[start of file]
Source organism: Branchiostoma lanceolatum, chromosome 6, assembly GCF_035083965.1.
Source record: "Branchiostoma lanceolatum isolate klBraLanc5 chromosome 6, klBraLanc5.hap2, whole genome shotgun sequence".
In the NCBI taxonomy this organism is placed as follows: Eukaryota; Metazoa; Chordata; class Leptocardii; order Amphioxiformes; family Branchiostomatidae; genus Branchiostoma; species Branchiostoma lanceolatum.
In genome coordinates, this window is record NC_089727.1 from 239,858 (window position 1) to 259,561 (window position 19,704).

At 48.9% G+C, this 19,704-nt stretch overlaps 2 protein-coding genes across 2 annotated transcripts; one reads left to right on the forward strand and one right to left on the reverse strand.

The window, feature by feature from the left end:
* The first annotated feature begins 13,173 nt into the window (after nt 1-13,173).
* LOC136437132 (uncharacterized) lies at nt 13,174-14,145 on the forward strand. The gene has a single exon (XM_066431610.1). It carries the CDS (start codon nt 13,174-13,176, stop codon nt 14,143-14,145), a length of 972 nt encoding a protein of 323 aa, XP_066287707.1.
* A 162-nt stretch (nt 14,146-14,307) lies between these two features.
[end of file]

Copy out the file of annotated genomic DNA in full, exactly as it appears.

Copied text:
Source organism: Branchiostoma lanceolatum, chromosome 6, assembly GCF_035083965.1.
Source record: "Branchiostoma lanceolatum isolate klBraLanc5 chromosome 6, klBraLanc5.hap2, whole genome shotgun sequence".
In the NCBI taxonomy this organism is placed as follows: Eukaryota; Metazoa; Chordata; class Leptocardii; order Amphioxiformes; family Branchiostomatidae; genus Branchiostoma; species Branchiostoma lanceolatum.
In genome coordinates, this window is record NC_089727.1 from 239,858 (window position 1) to 259,561 (window position 19,704).

At 48.9% G+C, this 19,704-nt stretch overlaps 2 protein-coding genes across 2 annotated transcripts; one reads left to right on the forward strand and one right to left on the reverse strand.

The window, feature by feature from the left end:
* The first annotated feature begins 13,173 nt into the window (after nt 1-13,173).
* LOC136437132 (uncharacterized) lies at nt 13,174-14,145 on the forward strand. The gene has a single exon (XM_066431610.1). It carries the CDS (start codon nt 13,174-13,176, stop codon nt 14,143-14,145), a length of 972 nt encoding a protein of 323 aa, XP_066287707.1.
* A 162-nt stretch (nt 14,146-14,307) lies between these two features.